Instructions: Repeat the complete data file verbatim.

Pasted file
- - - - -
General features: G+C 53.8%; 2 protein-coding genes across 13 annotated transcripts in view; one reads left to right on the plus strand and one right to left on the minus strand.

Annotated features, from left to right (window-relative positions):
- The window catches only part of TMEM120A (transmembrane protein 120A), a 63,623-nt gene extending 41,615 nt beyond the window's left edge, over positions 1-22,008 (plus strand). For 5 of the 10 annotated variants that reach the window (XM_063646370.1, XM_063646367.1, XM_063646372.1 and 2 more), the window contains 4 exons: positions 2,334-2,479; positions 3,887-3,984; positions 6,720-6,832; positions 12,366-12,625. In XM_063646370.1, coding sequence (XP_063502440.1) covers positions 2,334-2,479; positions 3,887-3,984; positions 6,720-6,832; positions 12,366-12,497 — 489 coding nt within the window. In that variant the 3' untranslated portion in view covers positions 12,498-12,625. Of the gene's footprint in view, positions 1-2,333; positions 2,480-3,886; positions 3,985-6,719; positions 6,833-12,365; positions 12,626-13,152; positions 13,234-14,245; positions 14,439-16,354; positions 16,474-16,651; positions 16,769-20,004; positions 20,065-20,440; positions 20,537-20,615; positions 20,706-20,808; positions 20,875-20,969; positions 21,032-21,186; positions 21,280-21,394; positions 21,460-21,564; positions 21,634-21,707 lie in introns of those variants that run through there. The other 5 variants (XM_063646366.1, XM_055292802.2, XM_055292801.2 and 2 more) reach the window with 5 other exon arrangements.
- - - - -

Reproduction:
General features: G+C 53.8%; 2 protein-coding genes across 13 annotated transcripts in view; one reads left to right on the plus strand and one right to left on the minus strand.

Annotated features, from left to right (window-relative positions):
- The window catches only part of TMEM120A (transmembrane protein 120A), a 63,623-nt gene extending 41,615 nt beyond the window's left edge, over positions 1-22,008 (plus strand). For 5 of the 10 annotated variants that reach the window (XM_063646370.1, XM_063646367.1, XM_063646372.1 and 2 more), the window contains 4 exons: positions 2,334-2,479; positions 3,887-3,984; positions 6,720-6,832; positions 12,366-12,625. In XM_063646370.1, coding sequence (XP_063502440.1) covers positions 2,334-2,479; positions 3,887-3,984; positions 6,720-6,832; positions 12,366-12,497 — 489 coding nt within the window. In that variant the 3' untranslated portion in view covers positions 12,498-12,625. Of the gene's footprint in view, positions 1-2,333; positions 2,480-3,886; positions 3,985-6,719; positions 6,833-12,365; positions 12,626-13,152; positions 13,234-14,245; positions 14,439-16,354; positions 16,474-16,651; positions 16,769-20,004; positions 20,065-20,440; positions 20,537-20,615; positions 20,706-20,808; positions 20,875-20,969; positions 21,032-21,186; positions 21,280-21,394; positions 21,460-21,564; positions 21,634-21,707 lie in introns of those variants that run through there. The other 5 variants (XM_063646366.1, XM_055292802.2, XM_055292801.2 and 2 more) reach the window with 5 other exon arrangements.